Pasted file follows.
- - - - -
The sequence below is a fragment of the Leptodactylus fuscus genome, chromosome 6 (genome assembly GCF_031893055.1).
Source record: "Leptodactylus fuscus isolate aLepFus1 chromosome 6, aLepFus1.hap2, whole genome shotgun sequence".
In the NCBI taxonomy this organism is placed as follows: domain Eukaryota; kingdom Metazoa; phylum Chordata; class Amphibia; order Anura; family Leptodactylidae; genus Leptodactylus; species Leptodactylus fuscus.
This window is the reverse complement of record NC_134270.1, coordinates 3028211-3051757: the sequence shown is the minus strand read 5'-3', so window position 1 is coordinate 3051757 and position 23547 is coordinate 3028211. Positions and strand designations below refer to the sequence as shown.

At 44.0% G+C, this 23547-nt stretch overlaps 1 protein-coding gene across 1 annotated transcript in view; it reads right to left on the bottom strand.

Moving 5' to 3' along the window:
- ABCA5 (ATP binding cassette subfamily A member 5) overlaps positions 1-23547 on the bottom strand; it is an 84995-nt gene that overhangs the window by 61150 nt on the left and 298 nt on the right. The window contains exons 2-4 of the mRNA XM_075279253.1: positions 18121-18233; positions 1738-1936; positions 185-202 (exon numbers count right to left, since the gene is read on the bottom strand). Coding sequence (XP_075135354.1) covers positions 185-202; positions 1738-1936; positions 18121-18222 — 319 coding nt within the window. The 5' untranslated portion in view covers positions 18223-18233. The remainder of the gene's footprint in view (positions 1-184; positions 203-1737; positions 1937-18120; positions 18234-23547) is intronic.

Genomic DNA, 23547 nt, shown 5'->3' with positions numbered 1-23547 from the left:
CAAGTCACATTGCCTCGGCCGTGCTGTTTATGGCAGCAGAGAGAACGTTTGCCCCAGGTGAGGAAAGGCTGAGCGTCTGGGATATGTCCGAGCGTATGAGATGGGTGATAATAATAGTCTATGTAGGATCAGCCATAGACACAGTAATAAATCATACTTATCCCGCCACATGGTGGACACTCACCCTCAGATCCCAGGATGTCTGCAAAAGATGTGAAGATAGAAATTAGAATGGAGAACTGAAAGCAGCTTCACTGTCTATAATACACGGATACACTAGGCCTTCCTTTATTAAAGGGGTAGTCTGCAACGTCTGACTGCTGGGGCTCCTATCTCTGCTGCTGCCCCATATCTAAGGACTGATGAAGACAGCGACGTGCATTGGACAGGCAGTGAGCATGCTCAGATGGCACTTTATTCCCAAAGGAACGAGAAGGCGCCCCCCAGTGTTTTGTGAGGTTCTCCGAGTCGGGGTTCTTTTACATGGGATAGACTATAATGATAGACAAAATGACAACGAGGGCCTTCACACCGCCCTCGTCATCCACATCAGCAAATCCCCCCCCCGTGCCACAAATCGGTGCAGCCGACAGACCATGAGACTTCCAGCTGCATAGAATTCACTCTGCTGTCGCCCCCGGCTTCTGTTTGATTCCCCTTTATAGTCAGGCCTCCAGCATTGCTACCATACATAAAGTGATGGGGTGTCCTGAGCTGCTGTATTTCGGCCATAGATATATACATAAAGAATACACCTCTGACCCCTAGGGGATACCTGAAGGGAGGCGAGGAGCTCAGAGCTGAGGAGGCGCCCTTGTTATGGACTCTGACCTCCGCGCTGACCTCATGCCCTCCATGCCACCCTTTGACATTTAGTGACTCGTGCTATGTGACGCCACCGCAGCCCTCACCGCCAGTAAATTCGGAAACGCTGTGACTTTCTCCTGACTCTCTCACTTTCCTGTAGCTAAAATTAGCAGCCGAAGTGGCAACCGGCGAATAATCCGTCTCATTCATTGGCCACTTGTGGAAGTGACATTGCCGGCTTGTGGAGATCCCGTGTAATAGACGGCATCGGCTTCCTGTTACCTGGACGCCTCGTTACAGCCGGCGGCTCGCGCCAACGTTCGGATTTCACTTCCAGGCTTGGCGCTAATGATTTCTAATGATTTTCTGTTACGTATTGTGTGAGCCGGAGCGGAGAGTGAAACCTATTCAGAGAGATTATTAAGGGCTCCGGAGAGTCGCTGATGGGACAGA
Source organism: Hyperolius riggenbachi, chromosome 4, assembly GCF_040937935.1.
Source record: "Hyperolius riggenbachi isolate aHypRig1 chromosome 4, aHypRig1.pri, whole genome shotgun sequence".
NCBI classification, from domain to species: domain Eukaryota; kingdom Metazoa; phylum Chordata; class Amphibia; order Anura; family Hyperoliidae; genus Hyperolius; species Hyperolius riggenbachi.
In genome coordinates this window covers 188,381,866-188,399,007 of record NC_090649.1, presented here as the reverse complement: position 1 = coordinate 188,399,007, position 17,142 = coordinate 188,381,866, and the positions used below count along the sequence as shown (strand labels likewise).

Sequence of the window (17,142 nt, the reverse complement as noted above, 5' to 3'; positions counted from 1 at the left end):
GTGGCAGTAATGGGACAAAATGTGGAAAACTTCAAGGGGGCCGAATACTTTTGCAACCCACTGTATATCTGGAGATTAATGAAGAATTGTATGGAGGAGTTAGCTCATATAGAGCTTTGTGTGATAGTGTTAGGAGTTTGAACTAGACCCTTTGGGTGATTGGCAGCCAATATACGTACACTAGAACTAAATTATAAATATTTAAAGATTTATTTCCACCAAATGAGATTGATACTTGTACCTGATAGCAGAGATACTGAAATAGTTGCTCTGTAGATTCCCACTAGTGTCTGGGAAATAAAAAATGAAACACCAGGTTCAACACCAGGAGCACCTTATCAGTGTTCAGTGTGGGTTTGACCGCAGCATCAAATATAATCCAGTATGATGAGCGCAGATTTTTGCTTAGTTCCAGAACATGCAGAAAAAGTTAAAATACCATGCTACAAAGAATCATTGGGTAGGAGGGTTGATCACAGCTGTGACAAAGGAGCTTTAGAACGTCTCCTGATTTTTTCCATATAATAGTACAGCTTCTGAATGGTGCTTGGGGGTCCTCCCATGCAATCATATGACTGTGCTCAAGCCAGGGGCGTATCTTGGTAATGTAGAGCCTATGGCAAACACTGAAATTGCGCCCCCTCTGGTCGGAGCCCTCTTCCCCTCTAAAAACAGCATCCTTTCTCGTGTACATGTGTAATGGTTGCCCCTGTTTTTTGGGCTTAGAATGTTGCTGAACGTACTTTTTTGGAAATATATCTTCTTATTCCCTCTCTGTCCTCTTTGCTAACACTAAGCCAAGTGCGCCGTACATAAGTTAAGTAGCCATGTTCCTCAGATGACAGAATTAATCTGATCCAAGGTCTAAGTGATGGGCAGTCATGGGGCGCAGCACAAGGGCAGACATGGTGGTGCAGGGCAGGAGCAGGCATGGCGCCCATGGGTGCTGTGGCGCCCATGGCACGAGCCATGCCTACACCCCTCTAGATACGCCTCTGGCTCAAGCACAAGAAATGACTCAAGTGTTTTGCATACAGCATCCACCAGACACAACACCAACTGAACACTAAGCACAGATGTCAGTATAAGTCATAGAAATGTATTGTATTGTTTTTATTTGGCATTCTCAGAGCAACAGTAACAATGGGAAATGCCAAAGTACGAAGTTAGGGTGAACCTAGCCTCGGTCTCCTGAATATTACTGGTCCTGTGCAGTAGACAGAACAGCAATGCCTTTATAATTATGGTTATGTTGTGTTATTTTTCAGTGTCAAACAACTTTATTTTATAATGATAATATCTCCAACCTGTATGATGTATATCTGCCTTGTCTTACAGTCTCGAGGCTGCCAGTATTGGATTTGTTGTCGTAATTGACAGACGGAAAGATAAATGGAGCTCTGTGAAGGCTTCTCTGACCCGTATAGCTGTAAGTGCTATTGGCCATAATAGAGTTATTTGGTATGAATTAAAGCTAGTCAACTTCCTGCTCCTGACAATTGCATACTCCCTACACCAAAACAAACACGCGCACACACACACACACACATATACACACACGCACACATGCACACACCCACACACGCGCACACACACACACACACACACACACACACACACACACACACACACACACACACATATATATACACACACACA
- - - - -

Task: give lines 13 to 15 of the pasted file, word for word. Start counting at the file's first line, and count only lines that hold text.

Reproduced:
In genome coordinates this window covers 188,381,866-188,399,007 of record NC_090649.1, presented here as the reverse complement: position 1 = coordinate 188,399,007, position 17,142 = coordinate 188,381,866, and the positions used below count along the sequence as shown (strand labels likewise).

Sequence of the window (17,142 nt, the reverse complement as noted above, 5' to 3'; positions counted from 1 at the left end):
GTGGCAGTAATGGGACAAAATGTGGAAAACTTCAAGGGGGCCGAATACTTTTGCAACCCACTGTATATCTGGAGATTAATGAAGAATTGTATGGAGGAGTTAGCTCATATAGAGCTTTGTGTGATAGTGTTAGGAGTTTGAACTAGACCCTTTGGGTGATTGGCAGCCAATATACGTACACTAGAACTAAATTATAAATATTTAAAGATTTATTTCCACCAAATGAGATTGATACTTGTACCTGATAGCAGAGATACTGAAATAGTTGCTCTGTAGATTCCCACTAGTGTCTGGGAAATAAAAAATGAAACACCAGGTTCAACACCAGGAGCACCTTATCAGTGTTCAGTGTGGGTTTGACCGCAGCATCAAATATAATCCAGTATGATGAGCGCAGATTTTTGCTTAGTTCCAGAACATGCAGAAAAAGTTAAAATACCATGCTACAAAGAATCATTGGGTAGGAGGGTTGATCACAGCTGTGACAAAGGAGCTTTAGAACGTCTCCTGATTTTTTCCATATAATAGTACAGCTTCTGAATGGTGCTTGGGGGTCCTCCCATGCAATCATATGACTGTGCTCAAGCCAGGGGCGTATCTTGGTAATGTAGAGCCTATGGCAAACACTGAAATTGCGCCCCCTCTGGTCGGAGCCCTCTTCCCCTCTAAAAACAGCATCCTTTCTCGTGTACATGTGTAATGGTTGCCCCTGTTTTTTGGGCTTAGAATGTTGCTGAACGTACTTTTTTGGAAATATATCTTCTTATTCCCTCTCTGTCCTCTTTGCTAACACTAAGCCAAGTGCGCCGTACATAAGTTAAGTAGCCATGTTCCTCAGATGACAGAATTAATCTGATCCAAGGTCTAAGTGATGGGCAGTCATGGGGCGCAGCACAAGGGCAGACATGGTGGTGCAGGGCAGGAGCAGGCATGGCGCCCATGGGTGCTGTGGCGCCCATGGCACGAGCCATGCCTACACCCCTCTAGATACGCCTCTGGCTCAAGCACAAGAAATGACTCAAGTGTTTTGCATACAGCATCCACCAGACACAACACCAACTGAACACTAAGCACAGATGTCAGTATAAGTCATAGAAATGTATTGTATTGTTTTTATTTGGCATTCTCAGAGCAACAGTAACAATGGGAAATGCCAAAGTACGAAGTTAGGGTGAACCTAGCCTCGGTCTCCTGAATATTACTGGTCCTGTGCAGTAGACAGAACAGCAATGCCTTTATAATTATGGTTATGTTGTGTTATTTTTCAGTGTCAAACAACTTTATTTTATAATGATAATATCTCCAACCTGTATGATGTATATCTGCCTTGTCTTACAGTCTCGAGGCTGCCAGTATTGGATTTGTTGTCGTAATTGACAGACGGAAAGATAAATGGAGCTCTGTGAAGGCTTCTCTGACCCGTATAGCTGTAAGTGCTATTGGCCATAATAGAGTTATTTGGTATGAATTAAAGCTAGTCAACTTCCTGCTCCTGACAATTGCATACTCCCTACACCAAAACAAACACGCGCACACACACACACACACATATACACACACGCACACATGCACACACCCACACACGCGCACACACACACACACACACACACACACACACACACACACACACACACACACACATATATATACACACACACA